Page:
The suffix –aholic indicates that the person this term is being used to describe is one who feels compulsively the need to do something or is addicted to something, and workaholics are on the rise. Workaholism is associated with overearning, the tendency to forgo leisure and work beyond one’s needs, and recently research has been studying the question, do people overearn?
This research was published in the journal of Psychological Science and has been evaluated for New York Times readers by reporter Matt Richtel in his article “You Can’t Take It With You, But You Still Want More”. Richtel writes an article that helps readers understand the researcher’s methods, results, and the overall purpose of their experiment, but does not completely tell readers the strengths and weaknesses of the research. While Richtel’s article accurately portrays the experiment and its results, it lacks in its criticism of the strengths and weaknesses of the research due to more emphasis on journalism and less emphasis on science.
In the original research, the researchers studied the question do people overearn? In other words, the researchers wanted to know if people forgo leisure to work and earn beyond their needs. They stated that the question is understudied because it is difficult to
determine the right amount of earning and to define overearning. Therefore, the researchers introduced a highly simplified experimental paradigm to study overearning in a controlled laboratory setting. Before conducting their experiment, the researchers hypothesized that participants would overearn and were more likely to do so when earning rates, the number of times a participant would have to do something before they earned their reward, were high rather than low. The researchers also hypothesized that while earning, participants focus on nominal earnings rather than the consumption consequences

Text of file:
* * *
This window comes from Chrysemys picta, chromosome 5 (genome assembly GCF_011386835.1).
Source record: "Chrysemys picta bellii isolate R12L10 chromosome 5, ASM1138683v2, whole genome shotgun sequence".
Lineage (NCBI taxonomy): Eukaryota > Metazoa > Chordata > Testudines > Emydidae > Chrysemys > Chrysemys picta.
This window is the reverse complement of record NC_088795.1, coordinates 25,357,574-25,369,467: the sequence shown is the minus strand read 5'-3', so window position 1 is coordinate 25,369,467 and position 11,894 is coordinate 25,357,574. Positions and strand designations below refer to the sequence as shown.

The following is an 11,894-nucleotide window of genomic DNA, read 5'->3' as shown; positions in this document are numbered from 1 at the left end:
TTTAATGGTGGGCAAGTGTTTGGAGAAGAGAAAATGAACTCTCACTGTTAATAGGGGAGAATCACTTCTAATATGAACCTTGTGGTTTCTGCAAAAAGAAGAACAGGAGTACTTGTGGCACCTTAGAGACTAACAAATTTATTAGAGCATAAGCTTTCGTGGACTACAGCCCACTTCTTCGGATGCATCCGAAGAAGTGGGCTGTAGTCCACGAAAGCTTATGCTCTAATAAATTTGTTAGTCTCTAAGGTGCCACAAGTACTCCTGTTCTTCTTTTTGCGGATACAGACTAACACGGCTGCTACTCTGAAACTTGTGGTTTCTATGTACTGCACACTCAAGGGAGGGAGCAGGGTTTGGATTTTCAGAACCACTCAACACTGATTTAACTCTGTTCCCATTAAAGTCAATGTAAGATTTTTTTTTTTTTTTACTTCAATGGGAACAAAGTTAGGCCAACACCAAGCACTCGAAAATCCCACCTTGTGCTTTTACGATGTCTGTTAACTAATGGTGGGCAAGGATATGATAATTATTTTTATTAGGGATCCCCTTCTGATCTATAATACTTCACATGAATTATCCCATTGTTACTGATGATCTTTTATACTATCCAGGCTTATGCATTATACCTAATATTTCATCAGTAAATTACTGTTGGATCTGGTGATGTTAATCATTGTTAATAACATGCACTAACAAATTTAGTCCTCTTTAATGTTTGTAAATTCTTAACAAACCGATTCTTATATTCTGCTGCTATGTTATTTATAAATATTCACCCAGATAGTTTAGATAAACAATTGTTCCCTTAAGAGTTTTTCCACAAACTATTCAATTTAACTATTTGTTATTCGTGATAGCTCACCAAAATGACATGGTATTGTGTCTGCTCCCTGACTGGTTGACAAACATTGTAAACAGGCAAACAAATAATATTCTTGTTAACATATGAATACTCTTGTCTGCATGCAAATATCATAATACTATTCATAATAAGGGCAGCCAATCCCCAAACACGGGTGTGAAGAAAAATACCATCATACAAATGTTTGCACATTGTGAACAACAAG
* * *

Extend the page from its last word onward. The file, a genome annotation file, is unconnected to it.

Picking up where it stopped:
of the earnings. Using the method of the simplified paradigm, the researchers discovered that individuals do overearn, even at the cost of happiness. According to Hsee (2013), overearning is a result of mindless accumulation—a tendency to work and earn until feeling tired rather than until having enough (Hsee, 2013, p. 852).
The researcher’s experiment consisted of two phases. In the first phase, participants sat in front of a computer wearing a headset for five minutes, and had the option of listening to piano music or to an annoying noise. The participants earned pieces of Dove
chocolate when they listened to the noise a certain number of times. Some participants had a high earning rate, which means they listened to the noise fewer times to get each piece of chocolate; those who had a low earning rate had to listen more times. In the second phase, the participants could eat the chocolate they earned, but they would have to leave any chocolate they did not eat, and they were asked how much they expected to be able to eat. The high earners predicted that they could eat 3.75 chocolates and the low earners predicted 3.77. The high earners listened to the noise enough to earn 10.74 chocolates and
the low earners earned 2.54. Then the high earners only ate 4.26 chocolates and the low earners 1.68. The participants were also asked to rate the music and the noise on a scale of one to six, one being extremely unpleasant and six being extremely pleasant. Results showed that the music was more pleasant than the noise, but other findings showed that the participants subjected themselves to the annoying noise to earn more than they could even eat, or predicted they could eat. The researcher’s experiment included two other similar short studies that also proved that even when overearning would undermine
consumption experiences, participants still overearned and that earners do not spontaneously monitor the utility of their earning or control their decisions to stop earning.